52 Weeks to a Cleaner House- How to Dust
This week in our super helpful series “52 Weeks to a Cleaner House,” we’re tackling the D word.
Unless you happen to live in an airless, vacuum sealed dwelling, then chances are high that there’s dust in your home. GASP! Don’t worry. We’re not judging you. Because dust is one of those things that everyone, from billion dollar estate owners to Amazonian hut dwellers, must deal with.
There’s not a surface in your home that isn’t vulnerable to being covered with these fuzzy, miniscule particles. (As I sit here typing, I’m preoccupied with the carpet of dust enshrouding my TV and cable box. Didn’t I dust them just last week? Yep. And I’ll have to do it again next week.)
What’s dust made of? You don’t really want to know. But I’m going to tell you anyway because it’s sort of fascinating (in the same way that televised surgeries are fascinating).
Household dust is made up of microscopic particles from food, clothing fibers, dead human skin, (so please use lotion!) pollen, pet dander, pet hair, live dust mites, dead dust mites, zombie dust mites…and here’s the kicker… dust mite poo.
According to allergists, dust mite excrement is a leading cause of indoor allergies and asthma.
Things that make a home more prone to dust:
- Indoor pets
- Keeping windows open
- Using your fireplace
- Wearing shoes in your house (It’s estimated that 80% of household dirt is brought in on the bottoms of our shoes.)
- An older home with looser seals around windows and doors
Tools for the job:
-a damp cloth (An old t-shirt dampened with a tiny bit of water works great.)
-Q-tips or a butter knife wrapped in cloth for tight spaces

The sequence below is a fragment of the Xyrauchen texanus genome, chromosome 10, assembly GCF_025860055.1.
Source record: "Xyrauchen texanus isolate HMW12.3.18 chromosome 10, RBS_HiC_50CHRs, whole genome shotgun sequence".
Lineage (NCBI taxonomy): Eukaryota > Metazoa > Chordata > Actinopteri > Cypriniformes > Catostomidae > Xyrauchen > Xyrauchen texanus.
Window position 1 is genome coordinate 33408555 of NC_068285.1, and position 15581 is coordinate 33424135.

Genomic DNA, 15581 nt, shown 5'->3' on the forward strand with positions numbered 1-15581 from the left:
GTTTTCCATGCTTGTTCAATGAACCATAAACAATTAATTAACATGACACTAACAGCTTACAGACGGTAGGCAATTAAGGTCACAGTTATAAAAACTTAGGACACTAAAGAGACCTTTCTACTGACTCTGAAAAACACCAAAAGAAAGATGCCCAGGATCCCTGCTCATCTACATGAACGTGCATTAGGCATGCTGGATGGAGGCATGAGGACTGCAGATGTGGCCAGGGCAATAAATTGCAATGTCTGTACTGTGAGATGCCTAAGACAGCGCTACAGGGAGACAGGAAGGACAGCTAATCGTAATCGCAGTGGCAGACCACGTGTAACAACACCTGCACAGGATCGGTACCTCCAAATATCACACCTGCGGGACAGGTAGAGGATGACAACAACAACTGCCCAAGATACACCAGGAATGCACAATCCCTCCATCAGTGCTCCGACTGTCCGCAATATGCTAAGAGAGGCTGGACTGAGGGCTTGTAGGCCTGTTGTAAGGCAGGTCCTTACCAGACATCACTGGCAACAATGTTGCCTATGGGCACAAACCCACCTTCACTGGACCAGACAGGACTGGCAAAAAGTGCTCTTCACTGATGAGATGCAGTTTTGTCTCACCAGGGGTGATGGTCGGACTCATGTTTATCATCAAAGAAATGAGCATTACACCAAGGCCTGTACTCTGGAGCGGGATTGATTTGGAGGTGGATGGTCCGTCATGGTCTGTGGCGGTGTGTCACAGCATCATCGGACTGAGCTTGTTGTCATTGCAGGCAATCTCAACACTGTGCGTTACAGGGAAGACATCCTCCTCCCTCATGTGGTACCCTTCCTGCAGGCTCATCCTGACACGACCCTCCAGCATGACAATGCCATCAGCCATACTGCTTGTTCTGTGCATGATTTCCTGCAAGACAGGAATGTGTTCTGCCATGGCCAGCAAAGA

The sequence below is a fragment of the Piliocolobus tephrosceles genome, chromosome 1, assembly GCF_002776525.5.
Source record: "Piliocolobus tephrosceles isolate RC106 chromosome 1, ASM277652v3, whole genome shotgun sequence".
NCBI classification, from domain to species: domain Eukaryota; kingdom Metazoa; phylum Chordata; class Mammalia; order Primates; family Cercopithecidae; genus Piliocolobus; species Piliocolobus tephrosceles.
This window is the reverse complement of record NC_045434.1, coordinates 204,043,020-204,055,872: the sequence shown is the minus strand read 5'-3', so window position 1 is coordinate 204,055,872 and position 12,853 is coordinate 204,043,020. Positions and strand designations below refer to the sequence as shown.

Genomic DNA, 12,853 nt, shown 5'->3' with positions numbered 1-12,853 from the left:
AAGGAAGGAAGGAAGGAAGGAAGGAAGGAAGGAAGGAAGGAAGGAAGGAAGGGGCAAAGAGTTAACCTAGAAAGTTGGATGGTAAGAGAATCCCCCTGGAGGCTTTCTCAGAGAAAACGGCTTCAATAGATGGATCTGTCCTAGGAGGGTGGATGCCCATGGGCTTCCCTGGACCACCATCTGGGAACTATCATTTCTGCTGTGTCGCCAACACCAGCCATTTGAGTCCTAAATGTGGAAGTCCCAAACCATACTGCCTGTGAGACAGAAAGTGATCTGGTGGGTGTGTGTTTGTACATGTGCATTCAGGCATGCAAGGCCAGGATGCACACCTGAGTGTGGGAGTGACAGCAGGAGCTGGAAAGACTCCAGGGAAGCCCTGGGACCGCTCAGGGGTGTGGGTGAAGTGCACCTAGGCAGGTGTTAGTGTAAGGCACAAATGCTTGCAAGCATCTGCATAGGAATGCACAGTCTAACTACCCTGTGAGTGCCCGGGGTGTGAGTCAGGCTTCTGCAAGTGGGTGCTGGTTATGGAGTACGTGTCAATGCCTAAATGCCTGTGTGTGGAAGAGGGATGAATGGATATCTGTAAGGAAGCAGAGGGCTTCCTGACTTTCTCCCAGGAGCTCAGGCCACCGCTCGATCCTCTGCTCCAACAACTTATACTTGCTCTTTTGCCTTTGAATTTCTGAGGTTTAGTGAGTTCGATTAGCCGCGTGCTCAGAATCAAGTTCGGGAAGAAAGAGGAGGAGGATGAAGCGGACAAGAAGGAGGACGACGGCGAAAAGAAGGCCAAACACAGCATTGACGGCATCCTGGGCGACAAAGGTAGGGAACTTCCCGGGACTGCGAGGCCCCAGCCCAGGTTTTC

–extendable duster for hard-to-reach cobwebs
-ceiling fan cleaning brush
-an old sock
A note about furniture polish: Growing up, it was my job to dust the entire house once a week. My mom always had me use oil-based polishes like Pledge or Endust. Since then, I’ve learned to go easy on the oil, using it only when my wood needs a little extra shine. Too much polish can leave a film that’s hard to remove. (I haven’t had the courage to break this to my mom.)
Once a Week
While some people swear by their feather dusters, I find that they tend to stir dust around rather than remove it.
Wipe down your furniture (including shelves) and electronics with a slightly damp, old t-shirt or cleaning cloth. This includes removing and wiping everything on the furniture as well. No cutting corners, dusting around your knick knacks. (I once got grounded for that.)
Always start at the top and work your way down. It’ll be easy to sweep or vacuum up the dust that’s fallen to the floor.
Don’t forget pictures and other wall hangings.
Be sure to sweep or vacuum the dust bunnies, jackals and rhinos (depending on size) lurking in your home’s corners and under furniture. They seem to especially love electronics and tangled cords.
Once a Month
Wipe down baseboards.
Use a telescoping ceiling fan cleaning brush on fan blades.
Use a telescoping duster on light fixtures
Put an old sock on your hand and wipe the dust off your window blinds, shutters, grids and molding. (Draw a face on the sock and create your own super hero dusting puppet if you’d like.)
And remember to wipe the top of your refrigerator. A few months of ignoring it and you’ll have a dingy, gray snow village up there.
I hope you find these dust taming tips helpful. Next week, grab a gas mask. We’re heading into the bathroom.
And if you missed it, last we we discussed how to clean the oven. Want to get motivated to keep your house clean while we entertain you with our antics? Subscribe to 52 Weeks to a Cleaner House and we’ll make sure you get updates each week.